Teaser Tuesday asks you to : Grab your current read, Open to a random page, Share two (2) “teaser” sentences from somewhere on that page. Do you ever fall into a non-reading rut? I’ve been having a hard time getting into any books for quite awhile. I pick up a novel and start it but nothing really grabs and holds my attention. I know it’s not the fault of the books, my brain just feels “burned out”, if that makes any sense. When I thought about participating in Teaser Tuesday I looked around and saw my Frommer’s Montana & Wyoming tour book sitting next to my computer so that’s where I got my teaser from today. We’re thinking about going somewhere for my 50th birthday and I’ve decided that we need a vacation that is more about nature and renewal than a big city adventure like the one in Paris I was trying to plan. We’ve never been to Europe, and while we still plan to go someday, neither one of us feels like we have the energy (or the cash) to take that kind of trip right now so we may grab our cameras and head for the wide open spaces of America’s west instead!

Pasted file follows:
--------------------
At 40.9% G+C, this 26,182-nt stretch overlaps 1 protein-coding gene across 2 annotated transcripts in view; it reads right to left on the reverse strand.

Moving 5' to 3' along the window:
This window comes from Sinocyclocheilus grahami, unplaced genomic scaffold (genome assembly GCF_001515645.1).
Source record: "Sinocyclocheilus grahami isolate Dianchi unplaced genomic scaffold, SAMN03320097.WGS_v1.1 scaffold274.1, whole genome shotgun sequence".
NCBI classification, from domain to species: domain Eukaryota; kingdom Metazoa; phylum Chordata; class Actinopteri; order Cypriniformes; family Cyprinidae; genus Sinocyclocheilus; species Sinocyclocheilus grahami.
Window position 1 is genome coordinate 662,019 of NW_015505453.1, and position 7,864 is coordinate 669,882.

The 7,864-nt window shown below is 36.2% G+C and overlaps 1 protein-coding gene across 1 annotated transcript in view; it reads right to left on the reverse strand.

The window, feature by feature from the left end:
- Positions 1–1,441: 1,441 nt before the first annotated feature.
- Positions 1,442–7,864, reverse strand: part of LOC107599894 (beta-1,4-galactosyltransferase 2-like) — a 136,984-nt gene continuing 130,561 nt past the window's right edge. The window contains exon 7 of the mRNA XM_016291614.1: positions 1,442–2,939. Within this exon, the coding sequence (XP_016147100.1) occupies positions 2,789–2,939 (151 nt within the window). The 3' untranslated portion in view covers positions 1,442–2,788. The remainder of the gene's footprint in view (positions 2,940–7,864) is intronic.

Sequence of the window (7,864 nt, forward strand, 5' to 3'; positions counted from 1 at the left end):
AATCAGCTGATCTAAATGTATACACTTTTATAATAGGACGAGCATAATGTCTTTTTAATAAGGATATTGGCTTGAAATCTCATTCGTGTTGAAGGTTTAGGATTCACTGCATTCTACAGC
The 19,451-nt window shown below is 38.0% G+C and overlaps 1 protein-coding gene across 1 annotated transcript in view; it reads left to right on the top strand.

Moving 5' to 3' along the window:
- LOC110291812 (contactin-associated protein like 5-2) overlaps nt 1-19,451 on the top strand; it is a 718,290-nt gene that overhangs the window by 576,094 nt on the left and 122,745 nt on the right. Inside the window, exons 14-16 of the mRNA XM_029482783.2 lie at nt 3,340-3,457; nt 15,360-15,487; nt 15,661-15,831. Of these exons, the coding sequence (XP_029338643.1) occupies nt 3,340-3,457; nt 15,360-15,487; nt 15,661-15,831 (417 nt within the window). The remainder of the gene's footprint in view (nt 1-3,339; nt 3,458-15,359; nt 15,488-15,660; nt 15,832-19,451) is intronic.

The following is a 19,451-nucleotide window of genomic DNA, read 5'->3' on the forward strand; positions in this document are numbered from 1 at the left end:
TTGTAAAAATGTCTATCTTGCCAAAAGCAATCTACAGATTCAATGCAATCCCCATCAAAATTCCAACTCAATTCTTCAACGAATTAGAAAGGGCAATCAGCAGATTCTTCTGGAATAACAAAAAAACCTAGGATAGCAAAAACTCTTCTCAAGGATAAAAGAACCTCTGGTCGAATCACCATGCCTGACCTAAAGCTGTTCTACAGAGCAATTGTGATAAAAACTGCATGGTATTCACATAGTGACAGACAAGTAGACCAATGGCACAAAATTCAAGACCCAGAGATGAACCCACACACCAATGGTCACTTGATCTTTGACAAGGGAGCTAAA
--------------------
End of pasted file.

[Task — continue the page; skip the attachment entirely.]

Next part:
Here’s my teaser: Grand Teton brags of its soaring mountain scenery; Arizona’s Grand Canyon flaunts its imposing expanses. But Yellowstone enchants with a more subtle beauty, hinting through its very diversity the changes undergone during a volatile, explosive past. As I was typing those two sentences it struck me that maybe I’m a little like Yellowstone. Maybe we all are. Life can be very challenging at times. Nobody gets through it without “stuff”, and some of that stuff is volatile and explosive and it changes us along with the simple passage of time itself. Our bodies get older, they sag a little here, ache a little there and as our past grows longer our list of sorrows grows too. Of course, so does our list of joys. The diversity of our experiences, the ups as well as the downs, truly are the stuff of life that make our lives both bountiful and beautiful.